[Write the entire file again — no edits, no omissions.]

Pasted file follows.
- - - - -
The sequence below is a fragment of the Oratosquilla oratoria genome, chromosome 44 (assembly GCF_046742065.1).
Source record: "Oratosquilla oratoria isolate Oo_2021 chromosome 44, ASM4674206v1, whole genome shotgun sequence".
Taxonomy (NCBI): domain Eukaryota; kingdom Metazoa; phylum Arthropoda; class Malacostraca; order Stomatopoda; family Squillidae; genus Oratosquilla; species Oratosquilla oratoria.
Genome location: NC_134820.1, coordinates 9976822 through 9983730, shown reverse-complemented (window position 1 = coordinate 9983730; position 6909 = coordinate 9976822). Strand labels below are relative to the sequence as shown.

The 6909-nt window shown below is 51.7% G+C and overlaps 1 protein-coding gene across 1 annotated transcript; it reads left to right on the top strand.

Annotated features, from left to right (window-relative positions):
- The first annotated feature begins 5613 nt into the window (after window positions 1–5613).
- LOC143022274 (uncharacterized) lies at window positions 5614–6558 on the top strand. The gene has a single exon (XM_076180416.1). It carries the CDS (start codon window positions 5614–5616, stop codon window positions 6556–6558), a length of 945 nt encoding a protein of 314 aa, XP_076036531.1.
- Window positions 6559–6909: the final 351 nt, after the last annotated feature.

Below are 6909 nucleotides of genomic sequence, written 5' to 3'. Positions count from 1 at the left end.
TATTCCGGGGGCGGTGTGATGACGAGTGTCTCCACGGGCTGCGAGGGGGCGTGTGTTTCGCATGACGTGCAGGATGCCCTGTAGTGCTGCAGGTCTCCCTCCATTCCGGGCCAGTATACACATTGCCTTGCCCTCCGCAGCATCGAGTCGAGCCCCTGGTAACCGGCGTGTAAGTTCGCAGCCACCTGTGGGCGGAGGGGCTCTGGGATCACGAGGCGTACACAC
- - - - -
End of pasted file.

The sequence below is a fragment of the Oratosquilla oratoria genome, chromosome 44 (assembly GCF_046742065.1).
Source record: "Oratosquilla oratoria isolate Oo_2021 chromosome 44, ASM4674206v1, whole genome shotgun sequence".
Taxonomy (NCBI): domain Eukaryota; kingdom Metazoa; phylum Arthropoda; class Malacostraca; order Stomatopoda; family Squillidae; genus Oratosquilla; species Oratosquilla oratoria.
Genome location: NC_134820.1, coordinates 9976822 through 9983730, shown reverse-complemented (window position 1 = coordinate 9983730; position 6909 = coordinate 9976822). Strand labels below are relative to the sequence as shown.

The 6909-nt window shown below is 51.7% G+C and overlaps 1 protein-coding gene across 1 annotated transcript; it reads left to right on the top strand.

Annotated features, from left to right (window-relative positions):
- The first annotated feature begins 5613 nt into the window (after window positions 1–5613).
- LOC143022274 (uncharacterized) lies at window positions 5614–6558 on the top strand. The gene has a single exon (XM_076180416.1). It carries the CDS (start codon window positions 5614–5616, stop codon window positions 6556–6558), a length of 945 nt encoding a protein of 314 aa, XP_076036531.1.
- Window positions 6559–6909: the final 351 nt, after the last annotated feature.

Below are 6909 nucleotides of genomic sequence, written 5' to 3'. Positions count from 1 at the left end.
TATTCCGGGGGCGGTGTGATGACGAGTGTCTCCACGGGCTGCGAGGGGGCGTGTGTTTCGCATGACGTGCAGGATGCCCTGTAGTGCTGCAGGTCTCCCTCCATTCCGGGCCAGTATACACATTGCCTTGCCCTCCGCAGCATCGAGTCGAGCCCCTGGTAACCGGCGTGTAAGTTCGCAGCCACCTGTGGGCGGAGGGGCTCTGGGATCACGAGGCGTACACAC